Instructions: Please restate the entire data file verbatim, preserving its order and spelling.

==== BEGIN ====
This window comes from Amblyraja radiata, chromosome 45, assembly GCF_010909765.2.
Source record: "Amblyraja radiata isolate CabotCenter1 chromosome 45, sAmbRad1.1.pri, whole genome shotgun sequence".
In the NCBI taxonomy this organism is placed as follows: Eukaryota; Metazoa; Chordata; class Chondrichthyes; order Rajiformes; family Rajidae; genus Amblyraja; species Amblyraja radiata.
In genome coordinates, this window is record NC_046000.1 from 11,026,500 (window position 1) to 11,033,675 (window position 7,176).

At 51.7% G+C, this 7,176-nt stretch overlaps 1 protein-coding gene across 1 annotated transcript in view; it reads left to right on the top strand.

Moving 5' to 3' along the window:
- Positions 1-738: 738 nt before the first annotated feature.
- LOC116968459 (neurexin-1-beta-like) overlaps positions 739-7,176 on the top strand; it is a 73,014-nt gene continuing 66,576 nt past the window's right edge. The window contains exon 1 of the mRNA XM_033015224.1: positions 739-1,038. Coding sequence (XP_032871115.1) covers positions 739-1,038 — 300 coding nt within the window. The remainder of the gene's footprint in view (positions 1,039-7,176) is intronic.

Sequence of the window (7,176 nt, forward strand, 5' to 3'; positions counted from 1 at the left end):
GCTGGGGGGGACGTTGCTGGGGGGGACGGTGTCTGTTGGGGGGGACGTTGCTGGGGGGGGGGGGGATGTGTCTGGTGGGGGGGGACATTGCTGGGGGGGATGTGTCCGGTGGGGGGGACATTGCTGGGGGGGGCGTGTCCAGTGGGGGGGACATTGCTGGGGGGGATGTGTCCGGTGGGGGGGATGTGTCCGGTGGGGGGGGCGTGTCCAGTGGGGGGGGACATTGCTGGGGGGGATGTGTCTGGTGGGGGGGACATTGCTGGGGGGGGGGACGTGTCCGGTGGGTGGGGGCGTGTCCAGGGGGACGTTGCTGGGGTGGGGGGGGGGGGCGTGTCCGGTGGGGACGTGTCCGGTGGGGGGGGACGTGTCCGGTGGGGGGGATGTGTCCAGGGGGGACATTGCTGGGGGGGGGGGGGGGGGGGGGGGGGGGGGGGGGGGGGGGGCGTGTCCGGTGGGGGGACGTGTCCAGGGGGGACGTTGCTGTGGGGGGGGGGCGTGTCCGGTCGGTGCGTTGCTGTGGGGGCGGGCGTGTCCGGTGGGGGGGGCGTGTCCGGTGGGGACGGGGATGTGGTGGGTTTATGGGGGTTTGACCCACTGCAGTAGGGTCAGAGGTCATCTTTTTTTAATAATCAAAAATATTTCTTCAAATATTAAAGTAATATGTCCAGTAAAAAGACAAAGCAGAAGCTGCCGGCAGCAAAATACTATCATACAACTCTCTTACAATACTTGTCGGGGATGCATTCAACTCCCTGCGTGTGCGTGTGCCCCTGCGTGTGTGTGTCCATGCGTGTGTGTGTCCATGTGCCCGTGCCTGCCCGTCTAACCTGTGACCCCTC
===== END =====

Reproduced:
This window comes from Amblyraja radiata, chromosome 45, assembly GCF_010909765.2.
Source record: "Amblyraja radiata isolate CabotCenter1 chromosome 45, sAmbRad1.1.pri, whole genome shotgun sequence".
In the NCBI taxonomy this organism is placed as follows: Eukaryota; Metazoa; Chordata; class Chondrichthyes; order Rajiformes; family Rajidae; genus Amblyraja; species Amblyraja radiata.
In genome coordinates, this window is record NC_046000.1 from 11,026,500 (window position 1) to 11,033,675 (window position 7,176).

At 51.7% G+C, this 7,176-nt stretch overlaps 1 protein-coding gene across 1 annotated transcript in view; it reads left to right on the top strand.

Moving 5' to 3' along the window:
- Positions 1-738: 738 nt before the first annotated feature.
- LOC116968459 (neurexin-1-beta-like) overlaps positions 739-7,176 on the top strand; it is a 73,014-nt gene continuing 66,576 nt past the window's right edge. The window contains exon 1 of the mRNA XM_033015224.1: positions 739-1,038. Coding sequence (XP_032871115.1) covers positions 739-1,038 — 300 coding nt within the window. The remainder of the gene's footprint in view (positions 1,039-7,176) is intronic.

Sequence of the window (7,176 nt, forward strand, 5' to 3'; positions counted from 1 at the left end):
GCTGGGGGGGACGTTGCTGGGGGGGACGGTGTCTGTTGGGGGGGACGTTGCTGGGGGGGGGGGGGATGTGTCTGGTGGGGGGGGACATTGCTGGGGGGGATGTGTCCGGTGGGGGGGACATTGCTGGGGGGGGCGTGTCCAGTGGGGGGGACATTGCTGGGGGGGATGTGTCCGGTGGGGGGGATGTGTCCGGTGGGGGGGGCGTGTCCAGTGGGGGGGGACATTGCTGGGGGGGATGTGTCTGGTGGGGGGGACATTGCTGGGGGGGGGGACGTGTCCGGTGGGTGGGGGCGTGTCCAGGGGGACGTTGCTGGGGTGGGGGGGGGGGGCGTGTCCGGTGGGGACGTGTCCGGTGGGGGGGGACGTGTCCGGTGGGGGGGATGTGTCCAGGGGGGACATTGCTGGGGGGGGGGGGGGGGGGGGGGGGGGGGGGGGGGGGGGGGCGTGTCCGGTGGGGGGACGTGTCCAGGGGGGACGTTGCTGTGGGGGGGGGGCGTGTCCGGTCGGTGCGTTGCTGTGGGGGCGGGCGTGTCCGGTGGGGGGGGCGTGTCCGGTGGGGACGGGGATGTGGTGGGTTTATGGGGGTTTGACCCACTGCAGTAGGGTCAGAGGTCATCTTTTTTTAATAATCAAAAATATTTCTTCAAATATTAAAGTAATATGTCCAGTAAAAAGACAAAGCAGAAGCTGCCGGCAGCAAAATACTATCATACAACTCTCTTACAATACTTGTCGGGGATGCATTCAACTCCCTGCGTGTGCGTGTGCCCCTGCGTGTGTGTGTCCATGCGTGTGTGTGTCCATGTGCCCGTGCCTGCCCGTCTAACCTGTGACCCCTC